If someone walks up to your ‘protected’ house and can hack the lock with a McDonalds coffee stirrer then it ain't by definition protected.

        1. claimed Silver badge

          Re: Mikhail Vasiliev the “cyber-terrorist”

          That’s the difference between “practically” and “legally”.

          It’s not practically protected but it is legally. Just like I can go a smash someone over the head with a rock, there is nothing practically stopping me, but enough of society has agreed that’s not allowed, it’s now the law, and therefore it’s impossible to do it legally. I might not like how laws are formed, I might fail because my would-be victim isn’t so helpless as I thought, but the point stands, I think.

          That’s why “breaking” and “entering” are separate crimes, if you leave your door open I can walk in “innocently” and there is less of a penalty. I might even get away with it if the signage is poor and I could otherwise expect to be able to walk in (looking for a loo in a public space and wandering through a door, hardly going to result in jail time). If all I need to do is click a link on google, it’s reasonable to enter even if not intended to be publicly accessible. If I have to do anything like fiddle with the URL, then I’m fiddling with an unlocked door, trying the handle as it were.

          I don’t get why we still need to explain that just because you CAN do something, doesn’t mean you’re ALLLOWED to do it. I blame the parents ;)

        2. Prst. V.Jeltz Silver badge

          Re: Mikhail Vasiliev the “cyber-terrorist”

          can hack the lock with a McDonalds coffee stirrer then it ain't by definition protected.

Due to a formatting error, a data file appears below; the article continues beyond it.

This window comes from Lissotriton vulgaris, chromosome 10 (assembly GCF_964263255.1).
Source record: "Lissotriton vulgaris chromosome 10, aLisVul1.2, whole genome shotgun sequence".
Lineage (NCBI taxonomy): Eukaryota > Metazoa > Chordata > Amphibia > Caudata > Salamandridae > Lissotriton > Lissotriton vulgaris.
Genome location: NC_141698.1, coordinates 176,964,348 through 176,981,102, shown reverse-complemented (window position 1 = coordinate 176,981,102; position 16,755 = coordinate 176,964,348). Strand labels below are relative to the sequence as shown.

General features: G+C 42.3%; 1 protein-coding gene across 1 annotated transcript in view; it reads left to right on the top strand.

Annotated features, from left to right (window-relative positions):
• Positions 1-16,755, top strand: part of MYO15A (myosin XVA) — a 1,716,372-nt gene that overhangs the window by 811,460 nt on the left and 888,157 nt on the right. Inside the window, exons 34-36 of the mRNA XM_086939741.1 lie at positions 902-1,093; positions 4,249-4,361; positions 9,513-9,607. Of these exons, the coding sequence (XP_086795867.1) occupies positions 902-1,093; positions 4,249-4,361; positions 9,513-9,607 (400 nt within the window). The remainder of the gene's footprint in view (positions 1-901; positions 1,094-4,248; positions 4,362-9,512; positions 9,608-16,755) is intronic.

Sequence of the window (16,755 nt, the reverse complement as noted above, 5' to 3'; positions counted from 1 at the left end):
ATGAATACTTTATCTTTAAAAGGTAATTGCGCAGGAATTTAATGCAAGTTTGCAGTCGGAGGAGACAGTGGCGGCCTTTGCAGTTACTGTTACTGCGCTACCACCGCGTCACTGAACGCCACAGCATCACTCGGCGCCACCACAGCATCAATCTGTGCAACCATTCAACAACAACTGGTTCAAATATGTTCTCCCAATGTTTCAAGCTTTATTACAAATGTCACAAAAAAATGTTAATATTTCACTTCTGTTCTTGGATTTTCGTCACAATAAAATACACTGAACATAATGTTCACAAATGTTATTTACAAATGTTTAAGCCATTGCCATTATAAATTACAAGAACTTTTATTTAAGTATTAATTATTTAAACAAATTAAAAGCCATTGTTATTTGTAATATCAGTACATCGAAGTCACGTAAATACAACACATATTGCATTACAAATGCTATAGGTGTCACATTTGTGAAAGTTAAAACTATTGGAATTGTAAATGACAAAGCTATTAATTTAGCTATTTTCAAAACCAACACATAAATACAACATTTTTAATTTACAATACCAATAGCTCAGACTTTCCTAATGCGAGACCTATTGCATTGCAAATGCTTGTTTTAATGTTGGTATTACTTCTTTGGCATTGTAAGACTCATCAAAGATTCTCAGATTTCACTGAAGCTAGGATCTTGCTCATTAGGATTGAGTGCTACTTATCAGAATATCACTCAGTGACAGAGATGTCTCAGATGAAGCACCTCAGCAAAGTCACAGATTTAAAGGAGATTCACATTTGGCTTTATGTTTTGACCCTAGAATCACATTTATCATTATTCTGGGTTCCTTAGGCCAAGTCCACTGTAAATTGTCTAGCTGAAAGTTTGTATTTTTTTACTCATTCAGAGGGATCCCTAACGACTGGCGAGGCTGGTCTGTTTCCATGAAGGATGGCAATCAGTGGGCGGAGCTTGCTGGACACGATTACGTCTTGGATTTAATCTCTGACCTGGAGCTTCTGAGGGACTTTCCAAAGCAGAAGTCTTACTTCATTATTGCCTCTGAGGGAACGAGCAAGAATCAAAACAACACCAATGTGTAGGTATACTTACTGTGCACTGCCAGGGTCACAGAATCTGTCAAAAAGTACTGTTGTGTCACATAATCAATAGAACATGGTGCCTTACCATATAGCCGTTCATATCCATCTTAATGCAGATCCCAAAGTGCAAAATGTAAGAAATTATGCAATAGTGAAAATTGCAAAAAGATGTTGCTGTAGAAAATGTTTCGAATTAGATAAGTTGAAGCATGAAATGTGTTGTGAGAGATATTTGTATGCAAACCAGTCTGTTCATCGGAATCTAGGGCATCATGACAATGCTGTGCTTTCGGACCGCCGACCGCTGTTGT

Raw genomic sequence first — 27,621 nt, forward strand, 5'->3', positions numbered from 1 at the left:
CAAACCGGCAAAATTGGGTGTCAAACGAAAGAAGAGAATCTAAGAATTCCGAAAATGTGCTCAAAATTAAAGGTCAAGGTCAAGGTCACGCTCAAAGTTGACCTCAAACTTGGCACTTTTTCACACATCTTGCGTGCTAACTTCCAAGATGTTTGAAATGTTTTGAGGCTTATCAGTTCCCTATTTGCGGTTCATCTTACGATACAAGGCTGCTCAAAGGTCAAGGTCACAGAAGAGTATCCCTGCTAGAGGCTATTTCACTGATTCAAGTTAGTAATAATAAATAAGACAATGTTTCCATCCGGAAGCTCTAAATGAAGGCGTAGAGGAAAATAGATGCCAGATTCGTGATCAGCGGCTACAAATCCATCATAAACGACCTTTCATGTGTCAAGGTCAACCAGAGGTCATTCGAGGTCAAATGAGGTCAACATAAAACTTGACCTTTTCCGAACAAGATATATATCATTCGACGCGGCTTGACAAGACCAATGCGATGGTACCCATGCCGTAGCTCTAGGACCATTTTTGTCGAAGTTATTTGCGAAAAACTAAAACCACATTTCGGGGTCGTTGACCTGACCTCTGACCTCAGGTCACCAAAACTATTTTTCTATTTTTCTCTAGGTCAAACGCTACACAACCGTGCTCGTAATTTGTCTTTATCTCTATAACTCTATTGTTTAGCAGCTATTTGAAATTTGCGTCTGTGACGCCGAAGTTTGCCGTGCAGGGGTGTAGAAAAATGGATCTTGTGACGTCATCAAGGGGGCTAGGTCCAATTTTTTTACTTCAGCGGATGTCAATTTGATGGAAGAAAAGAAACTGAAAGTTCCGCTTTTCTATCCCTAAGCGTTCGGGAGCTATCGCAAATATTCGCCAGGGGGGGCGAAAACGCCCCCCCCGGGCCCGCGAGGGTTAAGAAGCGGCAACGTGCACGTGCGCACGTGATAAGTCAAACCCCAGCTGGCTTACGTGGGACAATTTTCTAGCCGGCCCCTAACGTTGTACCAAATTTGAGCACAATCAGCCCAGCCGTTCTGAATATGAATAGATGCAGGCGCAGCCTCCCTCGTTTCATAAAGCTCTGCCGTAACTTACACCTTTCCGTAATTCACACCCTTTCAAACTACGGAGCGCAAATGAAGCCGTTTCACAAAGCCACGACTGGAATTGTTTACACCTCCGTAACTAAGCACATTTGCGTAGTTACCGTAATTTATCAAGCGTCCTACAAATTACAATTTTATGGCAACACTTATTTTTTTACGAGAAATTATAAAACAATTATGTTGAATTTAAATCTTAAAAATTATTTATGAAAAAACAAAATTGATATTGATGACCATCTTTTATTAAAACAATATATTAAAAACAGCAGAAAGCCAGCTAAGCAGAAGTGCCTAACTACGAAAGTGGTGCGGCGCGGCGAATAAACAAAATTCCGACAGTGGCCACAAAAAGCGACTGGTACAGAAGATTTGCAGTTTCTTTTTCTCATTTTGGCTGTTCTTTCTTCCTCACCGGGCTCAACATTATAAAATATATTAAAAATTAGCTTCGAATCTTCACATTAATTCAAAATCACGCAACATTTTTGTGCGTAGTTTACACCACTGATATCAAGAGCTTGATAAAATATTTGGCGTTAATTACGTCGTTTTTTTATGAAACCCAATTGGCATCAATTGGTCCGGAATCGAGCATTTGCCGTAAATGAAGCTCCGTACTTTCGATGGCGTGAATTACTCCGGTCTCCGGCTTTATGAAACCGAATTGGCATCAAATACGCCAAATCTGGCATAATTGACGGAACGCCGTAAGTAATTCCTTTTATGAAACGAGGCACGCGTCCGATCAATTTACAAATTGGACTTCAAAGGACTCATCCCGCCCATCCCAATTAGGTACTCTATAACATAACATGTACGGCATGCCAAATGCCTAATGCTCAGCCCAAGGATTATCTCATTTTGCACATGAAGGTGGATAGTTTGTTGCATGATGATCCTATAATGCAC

Who gives a fuck about the lock?

          Are you saying its ok to steal something if you dont damage the lock? or if the owner forgot to lock it?

          Not to mention that other shit you said about "its impossible to damage a computer with software" no doubt alluring to the fact that even if the system is totally borked the hardware is undamaged? Tell that to the people who died as a result of that software being interfered with.

          you seem to be mixing up old school early hacker rhetoric from hackers who were just looking around out of curiosity doing no damage , with modern day extortionists who cripple vital systems demanding ransoms.

    2. GruntyMcPugh

      Re: Mikhail Vasiliev the “cyber-terrorist”

      Our houses are protected with locks on the doors, but we still have glass in the windows. So 'protected' doesn't imply impenetrable protection.

  3. Pascal Monett Silver badge
    Flame

    "Mikhail Vasiliev took responsibility for his actions"

    Yeah, just like a driver who got caught red-handed running a red light is going to recognize that he ran the red light.

    Sorry, that does not instill any measure of leniency in my mind.

    Let him be extradited to the US after he's done his time in a Canadian jail.

  4. Kurgan

    FOUR YEARS?

    Only four years? I'd give him four years for each victim.

    1. Chris 15
      FAIL

      Re: FOUR YEARS?

      Indeed, this is unbelievably weak. Considering the cash this guy has no doubt squirreled away it's pathetic